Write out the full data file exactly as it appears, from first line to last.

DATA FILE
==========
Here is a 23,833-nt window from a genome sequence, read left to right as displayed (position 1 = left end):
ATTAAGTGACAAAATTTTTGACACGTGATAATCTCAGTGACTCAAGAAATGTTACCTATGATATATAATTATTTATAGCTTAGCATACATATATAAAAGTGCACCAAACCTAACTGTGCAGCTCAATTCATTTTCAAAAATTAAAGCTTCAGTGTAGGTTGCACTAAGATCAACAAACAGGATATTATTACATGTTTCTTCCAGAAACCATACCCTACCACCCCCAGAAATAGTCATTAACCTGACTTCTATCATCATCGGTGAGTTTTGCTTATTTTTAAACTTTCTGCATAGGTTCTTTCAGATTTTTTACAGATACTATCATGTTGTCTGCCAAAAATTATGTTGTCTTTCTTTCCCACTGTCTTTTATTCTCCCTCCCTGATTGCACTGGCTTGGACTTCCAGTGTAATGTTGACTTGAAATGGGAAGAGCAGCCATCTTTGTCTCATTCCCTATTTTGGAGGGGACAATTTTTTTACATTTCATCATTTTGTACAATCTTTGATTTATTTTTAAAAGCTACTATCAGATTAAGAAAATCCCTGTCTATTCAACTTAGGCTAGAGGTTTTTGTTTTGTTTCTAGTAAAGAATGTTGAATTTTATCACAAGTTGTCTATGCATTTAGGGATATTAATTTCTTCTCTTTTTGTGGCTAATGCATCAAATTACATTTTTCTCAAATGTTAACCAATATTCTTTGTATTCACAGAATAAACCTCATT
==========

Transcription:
Here is a 23,833-nt window from a genome sequence, read left to right as displayed (position 1 = left end):
ATTAAGTGACAAAATTTTTGACACGTGATAATCTCAGTGACTCAAGAAATGTTACCTATGATATATAATTATTTATAGCTTAGCATACATATATAAAAGTGCACCAAACCTAACTGTGCAGCTCAATTCATTTTCAAAAATTAAAGCTTCAGTGTAGGTTGCACTAAGATCAACAAACAGGATATTATTACATGTTTCTTCCAGAAACCATACCCTACCACCCCCAGAAATAGTCATTAACCTGACTTCTATCATCATCGGTGAGTTTTGCTTATTTTTAAACTTTCTGCATAGGTTCTTTCAGATTTTTTACAGATACTATCATGTTGTCTGCCAAAAATTATGTTGTCTTTCTTTCCCACTGTCTTTTATTCTCCCTCCCTGATTGCACTGGCTTGGACTTCCAGTGTAATGTTGACTTGAAATGGGAAGAGCAGCCATCTTTGTCTCATTCCCTATTTTGGAGGGGACAATTTTTTTACATTTCATCATTTTGTACAATCTTTGATTTATTTTTAAAAGCTACTATCAGATTAAGAAAATCCCTGTCTATTCAACTTAGGCTAGAGGTTTTTGTTTTGTTTCTAGTAAAGAATGTTGAATTTTATCACAAGTTGTCTATGCATTTAGGGATATTAATTTCTTCTCTTTTTGTGGCTAATGCATCAAATTACATTTTTCTCAAATGTTAACCAATATTCTTTGTATTCACAGAATAAACCTCATT